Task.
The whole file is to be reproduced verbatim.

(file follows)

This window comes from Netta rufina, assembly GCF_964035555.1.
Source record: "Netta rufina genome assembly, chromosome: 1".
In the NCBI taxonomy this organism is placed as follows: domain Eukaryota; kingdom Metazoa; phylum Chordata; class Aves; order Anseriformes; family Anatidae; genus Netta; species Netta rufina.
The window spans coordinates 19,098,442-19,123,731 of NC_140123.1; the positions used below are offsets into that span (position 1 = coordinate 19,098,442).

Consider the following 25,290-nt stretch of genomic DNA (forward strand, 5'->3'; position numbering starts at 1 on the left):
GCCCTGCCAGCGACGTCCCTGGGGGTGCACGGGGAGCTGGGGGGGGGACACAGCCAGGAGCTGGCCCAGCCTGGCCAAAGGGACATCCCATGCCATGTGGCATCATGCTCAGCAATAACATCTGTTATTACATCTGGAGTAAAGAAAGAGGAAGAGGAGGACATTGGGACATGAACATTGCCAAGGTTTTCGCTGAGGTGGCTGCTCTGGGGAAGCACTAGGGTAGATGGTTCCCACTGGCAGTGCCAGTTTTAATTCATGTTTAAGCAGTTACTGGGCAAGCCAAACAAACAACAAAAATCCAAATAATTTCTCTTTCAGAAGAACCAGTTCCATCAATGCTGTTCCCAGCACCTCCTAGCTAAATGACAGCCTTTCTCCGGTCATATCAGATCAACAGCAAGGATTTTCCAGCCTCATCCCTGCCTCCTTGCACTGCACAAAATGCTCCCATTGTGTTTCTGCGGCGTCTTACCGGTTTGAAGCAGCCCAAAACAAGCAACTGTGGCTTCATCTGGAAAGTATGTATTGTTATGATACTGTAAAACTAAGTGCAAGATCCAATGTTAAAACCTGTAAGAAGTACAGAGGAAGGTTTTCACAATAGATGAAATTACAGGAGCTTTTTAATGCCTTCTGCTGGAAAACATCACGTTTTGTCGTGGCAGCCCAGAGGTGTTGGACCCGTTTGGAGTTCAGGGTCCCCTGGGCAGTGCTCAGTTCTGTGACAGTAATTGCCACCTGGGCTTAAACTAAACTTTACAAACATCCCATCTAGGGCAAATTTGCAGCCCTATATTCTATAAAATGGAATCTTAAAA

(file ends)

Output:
This window comes from Netta rufina, assembly GCF_964035555.1.
Source record: "Netta rufina genome assembly, chromosome: 1".
In the NCBI taxonomy this organism is placed as follows: domain Eukaryota; kingdom Metazoa; phylum Chordata; class Aves; order Anseriformes; family Anatidae; genus Netta; species Netta rufina.
The window spans coordinates 19,098,442-19,123,731 of NC_140123.1; the positions used below are offsets into that span (position 1 = coordinate 19,098,442).

Consider the following 25,290-nt stretch of genomic DNA (forward strand, 5'->3'; position numbering starts at 1 on the left):
GCCCTGCCAGCGACGTCCCTGGGGGTGCACGGGGAGCTGGGGGGGGGACACAGCCAGGAGCTGGCCCAGCCTGGCCAAAGGGACATCCCATGCCATGTGGCATCATGCTCAGCAATAACATCTGTTATTACATCTGGAGTAAAGAAAGAGGAAGAGGAGGACATTGGGACATGAACATTGCCAAGGTTTTCGCTGAGGTGGCTGCTCTGGGGAAGCACTAGGGTAGATGGTTCCCACTGGCAGTGCCAGTTTTAATTCATGTTTAAGCAGTTACTGGGCAAGCCAAACAAACAACAAAAATCCAAATAATTTCTCTTTCAGAAGAACCAGTTCCATCAATGCTGTTCCCAGCACCTCCTAGCTAAATGACAGCCTTTCTCCGGTCATATCAGATCAACAGCAAGGATTTTCCAGCCTCATCCCTGCCTCCTTGCACTGCACAAAATGCTCCCATTGTGTTTCTGCGGCGTCTTACCGGTTTGAAGCAGCCCAAAACAAGCAACTGTGGCTTCATCTGGAAAGTATGTATTGTTATGATACTGTAAAACTAAGTGCAAGATCCAATGTTAAAACCTGTAAGAAGTACAGAGGAAGGTTTTCACAATAGATGAAATTACAGGAGCTTTTTAATGCCTTCTGCTGGAAAACATCACGTTTTGTCGTGGCAGCCCAGAGGTGTTGGACCCGTTTGGAGTTCAGGGTCCCCTGGGCAGTGCTCAGTTCTGTGACAGTAATTGCCACCTGGGCTTAAACTAAACTTTACAAACATCCCATCTAGGGCAAATTTGCAGCCCTATATTCTATAAAATGGAATCTTAAAA